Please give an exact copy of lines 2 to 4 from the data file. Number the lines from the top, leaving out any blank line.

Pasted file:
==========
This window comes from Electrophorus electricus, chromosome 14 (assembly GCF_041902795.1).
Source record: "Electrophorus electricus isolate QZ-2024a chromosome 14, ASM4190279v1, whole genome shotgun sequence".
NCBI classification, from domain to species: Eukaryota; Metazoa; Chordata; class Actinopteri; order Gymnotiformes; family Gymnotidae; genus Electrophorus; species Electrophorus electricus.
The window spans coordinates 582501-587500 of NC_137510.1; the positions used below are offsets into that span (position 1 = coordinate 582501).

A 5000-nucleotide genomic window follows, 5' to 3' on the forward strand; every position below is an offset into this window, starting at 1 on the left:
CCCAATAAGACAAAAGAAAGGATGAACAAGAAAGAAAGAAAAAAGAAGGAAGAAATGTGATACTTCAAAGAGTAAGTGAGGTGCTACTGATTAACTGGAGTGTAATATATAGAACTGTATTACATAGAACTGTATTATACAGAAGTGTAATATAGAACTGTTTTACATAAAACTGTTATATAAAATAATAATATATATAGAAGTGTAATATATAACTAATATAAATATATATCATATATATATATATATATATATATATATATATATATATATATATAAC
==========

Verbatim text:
Source record: "Electrophorus electricus isolate QZ-2024a chromosome 14, ASM4190279v1, whole genome shotgun sequence".
NCBI classification, from domain to species: Eukaryota; Metazoa; Chordata; class Actinopteri; order Gymnotiformes; family Gymnotidae; genus Electrophorus; species Electrophorus electricus.
The window spans coordinates 582501-587500 of NC_137510.1; the positions used below are offsets into that span (position 1 = coordinate 582501).